Speaking at the formal accountability session in Kabul, the acting deputy Minister of Education said: “There are currently 19,000 public and private educational institutions with about 10 million students in the country, and a total of 242,000 teachers, including 92,000 female teachers, engaged in teaching in these institutions.”

According to officials, over the past year, 142,000 certificates have been distributed to Grade 12 graduates and graduates from madrassas.

In order to eliminate ambiguity and remove ghost employees, the exact number of teachers, students and schools have been tallied over the past year, officials said.

According to them, currently, 10,147,024 students, 6,243,809 male students and 3,903,215 female students, are enrolled at education facilities.

Assessments have also been carried out of educational documents of Grade 12 and 14 students. So far, about 400,000 students have registered for the exam to become teachers.

In addition to this, the ministry has undergone a change in the organizational structure, officials said. According to them, four deputies have been appointed while 67 directorates have been established and 290,000 posts created.

Over the past year, about 16,000 vacant posts have been filled by qualified staff and a further 10,000 posts will be made available soon.

With the help of UNICEF, 37 million textbooks have been printed and distributed in the past year. Officials also said that with UNHCR’s help, 20,000 tents will be provided and used as make-shift schools.

Abdul Khaleq Sadiq, head of the quality assurance department of the Ministry of Education also addressed the event and said the plan around reopening girls’ schools will be completed soon.

“The reopening of schools is an issue that all officials of the Ministry of Education are committed to, but this closure is a delay and the school reopening plan will be completed.”

However, members of the public have said the closure of girls schools is a disaster and that Afghanistan has long been a “victim of ignorance and illiteracy”. Members of the public have said the Islamic Emirate should provide education for men and women across all sectors, whether religious sciences or contemporary sciences.

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Afghan refugees in UK told to look for private accommodation

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(Last Updated On: August 16, 2022)

Afghan refugees who sought asylum in the UK after the Islamic Emirate of Afghanistan (IEA) took over Afghanistan a year ago have been told to look for private accommodation as the government-funded accommodation scheme winds down.

In a letter sent to the Afghan refugees, the Home Office warned that not every council would accept their request for a place on the social housing list and has told them to use estate agent websites in the private sector, Anadolu News Agency reported.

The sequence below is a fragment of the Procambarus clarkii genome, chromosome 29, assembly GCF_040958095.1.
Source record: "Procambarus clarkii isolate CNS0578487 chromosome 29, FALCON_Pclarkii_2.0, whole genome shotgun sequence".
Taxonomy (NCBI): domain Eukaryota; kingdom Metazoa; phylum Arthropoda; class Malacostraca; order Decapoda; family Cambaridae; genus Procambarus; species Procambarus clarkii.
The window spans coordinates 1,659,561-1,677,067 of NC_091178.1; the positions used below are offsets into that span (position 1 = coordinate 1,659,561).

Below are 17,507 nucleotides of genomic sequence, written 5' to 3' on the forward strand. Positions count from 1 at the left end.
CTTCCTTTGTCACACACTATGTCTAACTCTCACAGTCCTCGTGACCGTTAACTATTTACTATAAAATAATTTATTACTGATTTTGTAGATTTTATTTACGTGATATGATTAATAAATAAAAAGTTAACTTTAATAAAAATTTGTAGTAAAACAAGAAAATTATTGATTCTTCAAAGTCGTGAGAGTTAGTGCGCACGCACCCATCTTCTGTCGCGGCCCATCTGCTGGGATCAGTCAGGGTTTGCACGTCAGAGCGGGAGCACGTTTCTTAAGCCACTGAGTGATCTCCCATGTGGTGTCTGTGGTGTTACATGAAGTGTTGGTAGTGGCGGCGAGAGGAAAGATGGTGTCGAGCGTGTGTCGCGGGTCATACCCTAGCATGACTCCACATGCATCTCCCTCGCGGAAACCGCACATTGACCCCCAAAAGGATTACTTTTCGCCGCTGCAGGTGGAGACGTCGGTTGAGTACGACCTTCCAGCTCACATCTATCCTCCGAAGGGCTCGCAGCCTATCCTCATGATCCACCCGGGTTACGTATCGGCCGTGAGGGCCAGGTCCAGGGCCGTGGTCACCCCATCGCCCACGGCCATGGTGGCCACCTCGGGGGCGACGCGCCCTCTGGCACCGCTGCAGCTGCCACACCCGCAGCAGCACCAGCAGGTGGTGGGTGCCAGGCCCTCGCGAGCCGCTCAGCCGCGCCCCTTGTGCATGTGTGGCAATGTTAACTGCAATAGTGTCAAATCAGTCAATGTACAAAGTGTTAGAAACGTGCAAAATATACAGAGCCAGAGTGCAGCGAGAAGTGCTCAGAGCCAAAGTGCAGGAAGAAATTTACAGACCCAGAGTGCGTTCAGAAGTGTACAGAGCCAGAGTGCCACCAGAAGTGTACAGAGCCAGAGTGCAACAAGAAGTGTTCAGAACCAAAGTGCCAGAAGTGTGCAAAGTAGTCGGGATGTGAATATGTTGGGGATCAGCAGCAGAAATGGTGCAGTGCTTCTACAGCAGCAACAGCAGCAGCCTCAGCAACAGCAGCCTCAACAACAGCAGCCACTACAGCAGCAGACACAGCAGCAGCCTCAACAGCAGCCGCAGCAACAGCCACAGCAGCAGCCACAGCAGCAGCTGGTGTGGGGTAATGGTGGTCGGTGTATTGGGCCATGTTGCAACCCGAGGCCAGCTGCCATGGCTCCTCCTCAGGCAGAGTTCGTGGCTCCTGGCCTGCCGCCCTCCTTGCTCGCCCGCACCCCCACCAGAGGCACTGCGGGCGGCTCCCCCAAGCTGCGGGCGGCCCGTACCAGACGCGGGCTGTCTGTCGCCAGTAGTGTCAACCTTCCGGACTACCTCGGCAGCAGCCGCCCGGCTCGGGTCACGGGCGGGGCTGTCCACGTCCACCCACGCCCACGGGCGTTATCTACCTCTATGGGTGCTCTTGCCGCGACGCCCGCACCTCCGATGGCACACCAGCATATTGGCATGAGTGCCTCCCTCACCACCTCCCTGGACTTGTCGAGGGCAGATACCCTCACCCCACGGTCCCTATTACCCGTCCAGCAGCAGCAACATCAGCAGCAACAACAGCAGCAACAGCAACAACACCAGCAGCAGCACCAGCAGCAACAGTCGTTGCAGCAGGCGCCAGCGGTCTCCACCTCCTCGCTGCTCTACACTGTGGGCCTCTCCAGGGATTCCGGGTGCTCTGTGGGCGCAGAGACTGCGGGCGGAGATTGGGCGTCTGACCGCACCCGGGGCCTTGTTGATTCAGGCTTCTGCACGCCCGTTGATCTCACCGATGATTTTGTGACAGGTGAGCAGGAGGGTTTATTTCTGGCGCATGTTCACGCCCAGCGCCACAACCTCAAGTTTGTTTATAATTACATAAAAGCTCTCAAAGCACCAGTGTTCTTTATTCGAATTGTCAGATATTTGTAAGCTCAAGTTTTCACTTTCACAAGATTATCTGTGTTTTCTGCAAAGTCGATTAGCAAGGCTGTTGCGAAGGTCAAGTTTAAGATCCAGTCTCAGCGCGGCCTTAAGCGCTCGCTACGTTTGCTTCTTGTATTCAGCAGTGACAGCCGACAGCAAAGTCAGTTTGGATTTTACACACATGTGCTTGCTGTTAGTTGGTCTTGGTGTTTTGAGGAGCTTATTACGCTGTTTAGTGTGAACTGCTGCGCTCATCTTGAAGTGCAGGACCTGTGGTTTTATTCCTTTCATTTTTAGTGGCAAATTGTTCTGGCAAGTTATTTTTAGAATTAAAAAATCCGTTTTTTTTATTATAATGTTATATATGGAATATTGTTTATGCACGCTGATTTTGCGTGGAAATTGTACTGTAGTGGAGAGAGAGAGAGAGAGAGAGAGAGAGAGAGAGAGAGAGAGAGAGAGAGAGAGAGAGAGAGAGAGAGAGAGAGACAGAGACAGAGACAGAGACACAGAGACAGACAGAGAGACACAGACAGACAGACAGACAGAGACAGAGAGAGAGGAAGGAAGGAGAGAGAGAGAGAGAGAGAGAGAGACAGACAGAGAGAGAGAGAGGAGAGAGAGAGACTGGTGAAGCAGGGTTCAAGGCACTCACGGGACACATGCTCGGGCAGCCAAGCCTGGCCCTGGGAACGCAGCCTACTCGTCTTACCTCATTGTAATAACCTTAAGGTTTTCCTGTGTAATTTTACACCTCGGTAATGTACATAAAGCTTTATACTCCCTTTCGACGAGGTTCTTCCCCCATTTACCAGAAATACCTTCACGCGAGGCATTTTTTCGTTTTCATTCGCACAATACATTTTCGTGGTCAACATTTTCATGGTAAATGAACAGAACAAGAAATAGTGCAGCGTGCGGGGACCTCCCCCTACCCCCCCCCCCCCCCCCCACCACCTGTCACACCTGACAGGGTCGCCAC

“The use of hotels to house those resettling from Afghanistan is a temporary solution, and we continue to work with over 350 local authorities to move Afghan families from hotels to permanent accommodation as quickly as possible,” a statement from the Home Office said.

“To support the resettlement of Afghan families, local authorities are given £20,520 ($24,809) per person over a three-year period. They have the flexibility to use this funding to contribute towards renting accommodation, including deposits, letting fees and furnishing,” it added.

Although the government is still accommodating up to 9,500 Afghan refugees in hotels, with 7,000 rehoused, the Home Office is planning to wind down the use of hotels to house refugees, Anadolu reported.

Rights groups and charities, however, have voiced concerns over the lack of funding, guidance and assistance offered to the refugees and fear that many families will fall into homelessness as a result.

Afghan families and individuals, many of whom have only been in the UK for a year, will struggle to find accommodation. Due to language barriers which will prevent them from negotiating their rental agreements and the lack of necessary documentation, many fear that these families will fall through the system.

“Afghan families couldn’t have imagined that one year after arriving they’d still be warehoused in unsuitable accommodation, without space, privacy and stability. There is also a serious risk of homelessness for these families if suitable accommodation is not offered under the current Home Office plans,” said Eva Tabbasam, the director of Gender Action for Peace and Security.

“The government has had a year to sort things out – instead, it’s getting worse. If suitable accommodation was readily available for the 9,500 people still in hotels, families would already have been moved into it. We don’t yet know what kind of move on accommodation families will be offered,” she added.

The government’s plans to rehouse Afghan refugees include sending them to different parts of the country. However, as the majority are based in London and with children enrolled into school and family members at work, the scheme may prove difficult, Anadolu reported. .

Furthermore, councils have voiced concern over the lack of housing options for Afghan families with Claire Holland, London Councils’ executive member for communities, saying “boroughs are very concerned by the lack of alternative housing options for these families – a particular challenge in the capital due to the chronic shortage of affordable housing here.”

UK council housing lists are notoriously long with many having to wait up to a year to find a house fit for a large family. Additionally, although Afghan families have the right to rent, many landlords are reluctant to sign agreements with them due to a lack of necessary and sufficient documentation.

The plan to rehouse Afghan refugees in private accommodation comes on the one-year anniversary of the Islamic Emirate of Afghanistan (IEA) rule.